This study theoretically analyzes the transient temperature distributions in laser irradiated materials by considering a hyperbolic heat conduction model. Exact and limiting mathematical solutions for the temperature distributions are developed and important parameters are identified. Traditional Fourier transient heat conduction models are parabolic in nature, which imply an infinite speed of propagation of the thermal signal in the material. Hyperbolic non-Fourier models have been introduced to account for the finite speed of the thermal wave. The effects of finite speed are significant in short-pulse applications where the time period of the laser input is comparable to the thermal characteristic time of the material, and the resultant temperature variations are significantly different from that of traditional infinite-speed Fourier predictions. Two different types of materials, biological materials and inorganic solids, are considered for laser-surface interactions in the study. The parameter of greatest significance is found to be the ratio of thermal characteristic length to the laser beam width. Values of this parameter in the range between 0.1 and 3, corresponding to different applications, are examined and local temperature maximas, or hot spots, are found to occur at initial time periods for values greater than ∼0.2.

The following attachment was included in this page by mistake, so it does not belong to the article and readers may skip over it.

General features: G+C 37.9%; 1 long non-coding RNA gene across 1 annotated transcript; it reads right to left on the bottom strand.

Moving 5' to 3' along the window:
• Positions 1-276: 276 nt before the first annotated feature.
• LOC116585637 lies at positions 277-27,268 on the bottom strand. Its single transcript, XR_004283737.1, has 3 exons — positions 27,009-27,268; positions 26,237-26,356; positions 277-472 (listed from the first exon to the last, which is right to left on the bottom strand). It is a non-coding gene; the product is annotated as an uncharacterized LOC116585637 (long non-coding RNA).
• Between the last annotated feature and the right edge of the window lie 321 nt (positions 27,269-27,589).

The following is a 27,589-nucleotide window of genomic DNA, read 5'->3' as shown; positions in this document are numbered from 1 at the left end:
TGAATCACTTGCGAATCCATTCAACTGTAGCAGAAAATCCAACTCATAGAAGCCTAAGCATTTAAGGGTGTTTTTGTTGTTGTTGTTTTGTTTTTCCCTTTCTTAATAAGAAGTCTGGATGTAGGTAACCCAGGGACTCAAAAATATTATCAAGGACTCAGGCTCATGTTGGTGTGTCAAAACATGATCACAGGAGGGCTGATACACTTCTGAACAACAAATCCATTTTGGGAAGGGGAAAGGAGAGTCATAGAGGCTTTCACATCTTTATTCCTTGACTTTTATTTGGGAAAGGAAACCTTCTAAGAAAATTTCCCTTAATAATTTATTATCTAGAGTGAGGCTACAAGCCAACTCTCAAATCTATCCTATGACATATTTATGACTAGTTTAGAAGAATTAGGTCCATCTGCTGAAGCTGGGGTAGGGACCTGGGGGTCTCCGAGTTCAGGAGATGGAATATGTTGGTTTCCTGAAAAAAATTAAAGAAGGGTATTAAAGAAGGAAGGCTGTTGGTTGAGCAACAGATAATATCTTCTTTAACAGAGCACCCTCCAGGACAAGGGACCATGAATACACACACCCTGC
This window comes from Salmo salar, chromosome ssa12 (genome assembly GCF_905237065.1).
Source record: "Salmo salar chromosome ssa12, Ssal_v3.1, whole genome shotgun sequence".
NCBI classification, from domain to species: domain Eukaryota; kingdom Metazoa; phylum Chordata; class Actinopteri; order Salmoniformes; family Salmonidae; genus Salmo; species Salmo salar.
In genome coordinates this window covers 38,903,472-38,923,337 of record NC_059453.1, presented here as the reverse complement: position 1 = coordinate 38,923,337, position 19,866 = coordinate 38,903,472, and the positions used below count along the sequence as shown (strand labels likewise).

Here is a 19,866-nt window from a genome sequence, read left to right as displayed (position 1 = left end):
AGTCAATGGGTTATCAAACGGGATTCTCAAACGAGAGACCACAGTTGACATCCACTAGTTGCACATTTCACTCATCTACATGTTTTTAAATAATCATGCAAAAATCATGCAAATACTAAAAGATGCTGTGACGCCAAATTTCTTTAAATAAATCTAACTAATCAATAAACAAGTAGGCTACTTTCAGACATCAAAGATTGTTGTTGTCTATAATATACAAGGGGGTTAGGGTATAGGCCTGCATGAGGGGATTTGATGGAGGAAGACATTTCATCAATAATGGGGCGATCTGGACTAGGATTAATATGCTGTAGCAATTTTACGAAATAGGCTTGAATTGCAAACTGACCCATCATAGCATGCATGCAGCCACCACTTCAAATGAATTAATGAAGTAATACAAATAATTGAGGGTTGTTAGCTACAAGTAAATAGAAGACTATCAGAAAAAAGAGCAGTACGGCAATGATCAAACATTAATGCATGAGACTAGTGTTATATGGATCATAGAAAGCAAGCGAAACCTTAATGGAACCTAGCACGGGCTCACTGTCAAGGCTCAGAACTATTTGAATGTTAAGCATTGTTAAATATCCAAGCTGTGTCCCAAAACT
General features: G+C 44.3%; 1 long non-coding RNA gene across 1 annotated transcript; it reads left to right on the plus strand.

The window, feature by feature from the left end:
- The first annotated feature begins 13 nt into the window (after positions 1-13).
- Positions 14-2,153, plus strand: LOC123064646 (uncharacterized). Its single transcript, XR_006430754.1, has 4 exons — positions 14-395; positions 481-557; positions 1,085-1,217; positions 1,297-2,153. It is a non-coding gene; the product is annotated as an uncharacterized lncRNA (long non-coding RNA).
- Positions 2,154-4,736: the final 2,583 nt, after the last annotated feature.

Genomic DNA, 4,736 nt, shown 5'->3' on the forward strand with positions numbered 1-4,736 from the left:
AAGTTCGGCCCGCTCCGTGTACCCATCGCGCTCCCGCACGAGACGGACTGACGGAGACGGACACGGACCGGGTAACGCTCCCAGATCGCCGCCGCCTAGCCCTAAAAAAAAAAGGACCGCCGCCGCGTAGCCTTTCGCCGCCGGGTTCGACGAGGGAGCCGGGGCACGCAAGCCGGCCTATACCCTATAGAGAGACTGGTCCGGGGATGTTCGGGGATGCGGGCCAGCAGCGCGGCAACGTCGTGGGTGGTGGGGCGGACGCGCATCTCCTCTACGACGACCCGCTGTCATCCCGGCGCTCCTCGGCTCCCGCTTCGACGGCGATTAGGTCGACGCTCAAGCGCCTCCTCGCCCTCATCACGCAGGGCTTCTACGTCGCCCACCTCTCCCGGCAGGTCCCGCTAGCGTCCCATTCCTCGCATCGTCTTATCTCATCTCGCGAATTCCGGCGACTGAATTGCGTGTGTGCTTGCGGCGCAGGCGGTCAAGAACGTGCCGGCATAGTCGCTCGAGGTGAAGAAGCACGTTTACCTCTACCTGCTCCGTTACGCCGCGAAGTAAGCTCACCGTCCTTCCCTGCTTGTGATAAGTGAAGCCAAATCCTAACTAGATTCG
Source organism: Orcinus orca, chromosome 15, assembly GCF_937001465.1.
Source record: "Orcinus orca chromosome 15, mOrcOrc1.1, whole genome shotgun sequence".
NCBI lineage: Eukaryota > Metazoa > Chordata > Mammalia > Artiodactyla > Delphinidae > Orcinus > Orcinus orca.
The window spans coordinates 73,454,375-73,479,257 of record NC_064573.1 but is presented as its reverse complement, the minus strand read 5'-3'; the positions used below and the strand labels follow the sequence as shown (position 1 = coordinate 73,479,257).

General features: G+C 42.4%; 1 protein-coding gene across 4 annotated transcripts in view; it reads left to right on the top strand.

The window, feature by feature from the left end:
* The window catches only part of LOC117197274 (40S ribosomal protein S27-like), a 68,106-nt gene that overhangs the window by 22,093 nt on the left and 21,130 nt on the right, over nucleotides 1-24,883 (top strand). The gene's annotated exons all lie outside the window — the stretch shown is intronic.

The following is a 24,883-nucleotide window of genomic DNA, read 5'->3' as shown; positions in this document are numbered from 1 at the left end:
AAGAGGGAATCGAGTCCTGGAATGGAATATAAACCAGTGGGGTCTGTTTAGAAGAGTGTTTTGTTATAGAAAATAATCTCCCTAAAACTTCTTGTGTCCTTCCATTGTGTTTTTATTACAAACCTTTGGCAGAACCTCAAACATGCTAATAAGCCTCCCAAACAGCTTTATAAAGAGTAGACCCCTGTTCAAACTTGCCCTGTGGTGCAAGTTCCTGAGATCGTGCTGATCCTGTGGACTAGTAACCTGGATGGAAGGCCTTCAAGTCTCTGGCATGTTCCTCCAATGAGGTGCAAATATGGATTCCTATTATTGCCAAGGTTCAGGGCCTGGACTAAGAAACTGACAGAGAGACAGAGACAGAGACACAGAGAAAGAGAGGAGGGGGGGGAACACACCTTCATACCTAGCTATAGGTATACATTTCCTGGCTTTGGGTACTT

ASJC Scopus subject areas
- Physics and Astronomy(all)